Lobby group addresses human trafficking issue

Local | Ruby Cheung 31 Jul 2018

A handbook has been launched to help government officers and professionals identify potential human trafficking victims.

The Civil Society Anti-Human Trafficking Task Force in Hong Kong yesterday said in The Handbook on Initial Victim Identification that while it is difficult to spot victims, there are common indicators that may raise red flags.

A human trafficking victim often evades answering questions and behaves in a suspicious manner. Victims also appear frightened, angry or depressed. Visible signs of abuse and indicators of malnutrition or psychological trauma may also be detected.

In Hong Kong, victims are mostly exploited for labor and sex. They can be found in different places such as private residences, bars, restaurants, nightclubs, factories or brothels. Ana, a 28-year-old Indonesian domestic worker, was a victim.

"Upon arriving in Hong Kong, my [employment] agency took my passport and ID as collateral until I paid back my recruitment fees," she said yesterday. "I worked hard for my employer from 8am to 10pm without any rest days. I was told I could earn HK$4,310 a month, but the actual salary was only HK$500 since my employer deducted the costs of meals, accommodation, internet and toiletries."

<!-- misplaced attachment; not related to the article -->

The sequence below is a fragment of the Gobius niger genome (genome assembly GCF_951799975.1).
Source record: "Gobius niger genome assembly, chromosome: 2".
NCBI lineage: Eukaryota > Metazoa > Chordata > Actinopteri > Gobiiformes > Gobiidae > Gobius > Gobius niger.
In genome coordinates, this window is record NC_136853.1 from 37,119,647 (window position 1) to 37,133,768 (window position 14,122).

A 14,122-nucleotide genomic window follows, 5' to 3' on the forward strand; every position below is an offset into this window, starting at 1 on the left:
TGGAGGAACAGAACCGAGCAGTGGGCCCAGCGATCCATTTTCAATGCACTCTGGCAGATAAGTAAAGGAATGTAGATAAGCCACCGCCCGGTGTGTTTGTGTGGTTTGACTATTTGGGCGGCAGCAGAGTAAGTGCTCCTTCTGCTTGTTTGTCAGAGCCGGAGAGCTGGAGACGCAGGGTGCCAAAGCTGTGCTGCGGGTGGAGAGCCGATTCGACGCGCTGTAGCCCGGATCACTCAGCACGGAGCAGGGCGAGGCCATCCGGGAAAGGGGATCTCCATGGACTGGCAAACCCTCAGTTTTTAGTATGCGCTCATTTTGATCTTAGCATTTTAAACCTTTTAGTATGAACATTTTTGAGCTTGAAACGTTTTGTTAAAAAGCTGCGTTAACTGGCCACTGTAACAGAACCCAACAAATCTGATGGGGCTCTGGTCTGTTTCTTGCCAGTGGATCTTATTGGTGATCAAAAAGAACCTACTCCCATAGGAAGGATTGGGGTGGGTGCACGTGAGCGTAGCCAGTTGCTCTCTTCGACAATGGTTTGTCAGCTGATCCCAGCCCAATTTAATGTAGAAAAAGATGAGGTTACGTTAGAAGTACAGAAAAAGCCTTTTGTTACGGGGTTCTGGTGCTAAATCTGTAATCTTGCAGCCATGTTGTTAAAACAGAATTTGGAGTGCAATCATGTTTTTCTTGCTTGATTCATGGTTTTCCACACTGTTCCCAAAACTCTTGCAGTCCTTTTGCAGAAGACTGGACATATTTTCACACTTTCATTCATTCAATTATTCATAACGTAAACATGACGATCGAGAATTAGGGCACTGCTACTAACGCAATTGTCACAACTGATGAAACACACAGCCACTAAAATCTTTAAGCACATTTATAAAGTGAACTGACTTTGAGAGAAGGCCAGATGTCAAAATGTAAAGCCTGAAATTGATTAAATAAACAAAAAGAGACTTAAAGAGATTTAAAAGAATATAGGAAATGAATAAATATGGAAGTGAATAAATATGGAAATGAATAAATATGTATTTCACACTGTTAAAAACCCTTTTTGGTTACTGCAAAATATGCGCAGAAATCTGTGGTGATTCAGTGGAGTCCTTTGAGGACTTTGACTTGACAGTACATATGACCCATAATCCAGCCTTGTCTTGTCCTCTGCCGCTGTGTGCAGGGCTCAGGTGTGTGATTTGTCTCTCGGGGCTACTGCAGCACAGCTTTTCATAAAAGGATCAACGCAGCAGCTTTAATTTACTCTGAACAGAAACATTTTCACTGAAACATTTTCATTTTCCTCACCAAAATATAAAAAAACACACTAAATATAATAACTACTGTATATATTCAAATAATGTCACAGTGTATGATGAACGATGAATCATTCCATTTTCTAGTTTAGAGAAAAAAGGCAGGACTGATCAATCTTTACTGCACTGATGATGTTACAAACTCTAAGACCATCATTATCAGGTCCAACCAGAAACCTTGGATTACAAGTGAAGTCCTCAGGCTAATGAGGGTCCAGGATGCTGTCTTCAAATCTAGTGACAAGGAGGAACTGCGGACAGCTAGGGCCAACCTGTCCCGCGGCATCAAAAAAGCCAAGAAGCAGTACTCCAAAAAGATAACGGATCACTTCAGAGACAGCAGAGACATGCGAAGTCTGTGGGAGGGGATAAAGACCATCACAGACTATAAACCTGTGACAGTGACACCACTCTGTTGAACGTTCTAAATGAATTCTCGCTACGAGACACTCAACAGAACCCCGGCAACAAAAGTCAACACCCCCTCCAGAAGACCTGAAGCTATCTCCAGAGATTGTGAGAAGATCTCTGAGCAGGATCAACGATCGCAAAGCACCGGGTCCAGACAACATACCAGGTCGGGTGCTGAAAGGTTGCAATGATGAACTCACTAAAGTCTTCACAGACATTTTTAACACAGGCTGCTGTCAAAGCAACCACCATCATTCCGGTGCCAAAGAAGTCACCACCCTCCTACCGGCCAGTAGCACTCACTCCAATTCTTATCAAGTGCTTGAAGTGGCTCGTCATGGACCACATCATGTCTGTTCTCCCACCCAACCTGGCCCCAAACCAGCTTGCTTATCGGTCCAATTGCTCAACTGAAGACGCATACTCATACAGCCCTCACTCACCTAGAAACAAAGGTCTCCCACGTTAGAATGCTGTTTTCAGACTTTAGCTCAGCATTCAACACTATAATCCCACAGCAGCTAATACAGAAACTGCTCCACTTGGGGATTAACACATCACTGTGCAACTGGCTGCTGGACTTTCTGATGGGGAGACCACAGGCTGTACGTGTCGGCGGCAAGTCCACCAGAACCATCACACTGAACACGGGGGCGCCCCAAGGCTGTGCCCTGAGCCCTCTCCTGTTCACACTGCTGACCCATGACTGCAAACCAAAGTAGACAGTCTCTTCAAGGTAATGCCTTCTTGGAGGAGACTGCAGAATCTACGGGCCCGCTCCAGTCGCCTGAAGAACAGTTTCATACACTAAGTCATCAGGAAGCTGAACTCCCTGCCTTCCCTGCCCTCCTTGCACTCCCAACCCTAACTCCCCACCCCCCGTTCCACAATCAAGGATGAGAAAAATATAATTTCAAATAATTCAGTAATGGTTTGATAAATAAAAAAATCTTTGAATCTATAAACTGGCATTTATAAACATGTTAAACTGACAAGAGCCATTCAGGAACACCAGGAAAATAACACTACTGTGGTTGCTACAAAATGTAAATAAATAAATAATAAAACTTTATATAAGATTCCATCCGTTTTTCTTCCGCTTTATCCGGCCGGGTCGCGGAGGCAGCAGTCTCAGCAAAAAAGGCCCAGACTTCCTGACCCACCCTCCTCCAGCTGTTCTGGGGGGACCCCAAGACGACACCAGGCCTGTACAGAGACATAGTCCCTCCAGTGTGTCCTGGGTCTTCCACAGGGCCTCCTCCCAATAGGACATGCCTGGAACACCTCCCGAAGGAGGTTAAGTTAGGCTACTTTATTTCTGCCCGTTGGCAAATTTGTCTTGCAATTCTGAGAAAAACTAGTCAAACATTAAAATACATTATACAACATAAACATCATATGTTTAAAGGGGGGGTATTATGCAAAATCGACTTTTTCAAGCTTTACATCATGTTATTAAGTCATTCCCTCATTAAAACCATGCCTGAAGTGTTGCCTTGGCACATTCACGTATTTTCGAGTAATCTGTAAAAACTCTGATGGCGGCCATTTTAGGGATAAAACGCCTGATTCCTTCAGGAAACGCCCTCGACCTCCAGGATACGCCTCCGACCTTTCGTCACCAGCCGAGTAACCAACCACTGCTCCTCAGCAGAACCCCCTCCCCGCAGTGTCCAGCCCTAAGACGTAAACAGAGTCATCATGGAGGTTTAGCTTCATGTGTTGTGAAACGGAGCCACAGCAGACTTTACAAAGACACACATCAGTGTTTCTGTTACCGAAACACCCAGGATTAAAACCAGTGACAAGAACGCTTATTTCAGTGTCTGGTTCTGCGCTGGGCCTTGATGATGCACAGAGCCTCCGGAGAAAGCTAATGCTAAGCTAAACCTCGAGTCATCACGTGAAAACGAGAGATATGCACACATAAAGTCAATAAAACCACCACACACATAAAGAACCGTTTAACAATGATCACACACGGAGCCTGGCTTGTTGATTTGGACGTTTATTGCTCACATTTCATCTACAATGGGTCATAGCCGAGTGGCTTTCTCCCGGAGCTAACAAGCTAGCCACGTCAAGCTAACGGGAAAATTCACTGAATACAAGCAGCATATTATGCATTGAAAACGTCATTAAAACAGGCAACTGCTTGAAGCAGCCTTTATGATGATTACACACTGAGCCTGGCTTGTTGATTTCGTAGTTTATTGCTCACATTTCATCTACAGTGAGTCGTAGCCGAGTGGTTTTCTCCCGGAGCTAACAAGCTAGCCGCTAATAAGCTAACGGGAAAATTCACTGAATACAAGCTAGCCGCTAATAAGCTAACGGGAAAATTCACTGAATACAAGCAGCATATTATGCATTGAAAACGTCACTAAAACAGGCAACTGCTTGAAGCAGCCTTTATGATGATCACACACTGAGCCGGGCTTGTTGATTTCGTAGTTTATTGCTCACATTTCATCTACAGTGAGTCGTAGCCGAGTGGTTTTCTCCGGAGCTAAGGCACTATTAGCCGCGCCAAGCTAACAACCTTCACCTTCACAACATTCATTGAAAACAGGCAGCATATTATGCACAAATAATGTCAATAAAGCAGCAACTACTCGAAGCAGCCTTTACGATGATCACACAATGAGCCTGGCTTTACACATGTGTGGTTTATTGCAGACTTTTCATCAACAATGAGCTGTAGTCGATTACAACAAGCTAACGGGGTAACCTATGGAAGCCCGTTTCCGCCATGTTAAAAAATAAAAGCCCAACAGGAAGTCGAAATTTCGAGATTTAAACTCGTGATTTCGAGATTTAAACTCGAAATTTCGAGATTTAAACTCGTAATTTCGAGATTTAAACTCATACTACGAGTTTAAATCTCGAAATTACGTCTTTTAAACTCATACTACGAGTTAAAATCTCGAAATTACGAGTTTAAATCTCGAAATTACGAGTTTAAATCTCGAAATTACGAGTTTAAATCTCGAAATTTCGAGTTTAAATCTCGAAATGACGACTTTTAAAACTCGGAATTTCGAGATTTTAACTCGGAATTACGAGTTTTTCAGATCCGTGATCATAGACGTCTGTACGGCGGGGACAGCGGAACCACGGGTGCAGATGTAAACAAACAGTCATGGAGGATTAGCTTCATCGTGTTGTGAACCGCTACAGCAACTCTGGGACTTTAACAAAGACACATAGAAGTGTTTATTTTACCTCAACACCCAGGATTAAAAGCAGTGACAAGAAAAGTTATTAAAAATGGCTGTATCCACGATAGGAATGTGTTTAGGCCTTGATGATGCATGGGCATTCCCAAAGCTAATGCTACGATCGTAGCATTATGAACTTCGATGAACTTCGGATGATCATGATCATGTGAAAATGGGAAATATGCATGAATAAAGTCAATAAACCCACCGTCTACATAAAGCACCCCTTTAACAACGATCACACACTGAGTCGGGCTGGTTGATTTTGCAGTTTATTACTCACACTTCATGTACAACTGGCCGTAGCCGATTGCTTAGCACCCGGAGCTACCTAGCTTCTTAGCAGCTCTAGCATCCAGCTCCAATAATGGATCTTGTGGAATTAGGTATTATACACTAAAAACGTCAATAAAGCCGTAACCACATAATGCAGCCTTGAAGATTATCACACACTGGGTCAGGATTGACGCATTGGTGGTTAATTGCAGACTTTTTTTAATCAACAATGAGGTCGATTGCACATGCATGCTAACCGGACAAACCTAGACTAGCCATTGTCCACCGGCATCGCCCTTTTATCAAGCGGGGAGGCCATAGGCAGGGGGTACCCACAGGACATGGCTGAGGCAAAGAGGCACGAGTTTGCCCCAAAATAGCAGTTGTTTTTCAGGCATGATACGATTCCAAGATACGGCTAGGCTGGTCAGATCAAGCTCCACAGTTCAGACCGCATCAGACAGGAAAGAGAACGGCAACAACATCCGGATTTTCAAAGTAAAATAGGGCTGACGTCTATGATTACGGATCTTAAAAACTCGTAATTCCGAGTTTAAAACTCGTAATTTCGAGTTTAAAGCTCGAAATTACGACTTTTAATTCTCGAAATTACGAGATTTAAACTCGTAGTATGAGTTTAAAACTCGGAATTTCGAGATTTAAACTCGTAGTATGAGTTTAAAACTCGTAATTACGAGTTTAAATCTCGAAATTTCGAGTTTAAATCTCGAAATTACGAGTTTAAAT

Ana sought help from a local church and returned to Indonesia.

Under Secretary for Security Sonny Au Chi-kwong said human trafficking is not prevalent in the city. He said that out of 4,700 individuals screened last year by local law enforcers, only nine were identified as trafficking victims.

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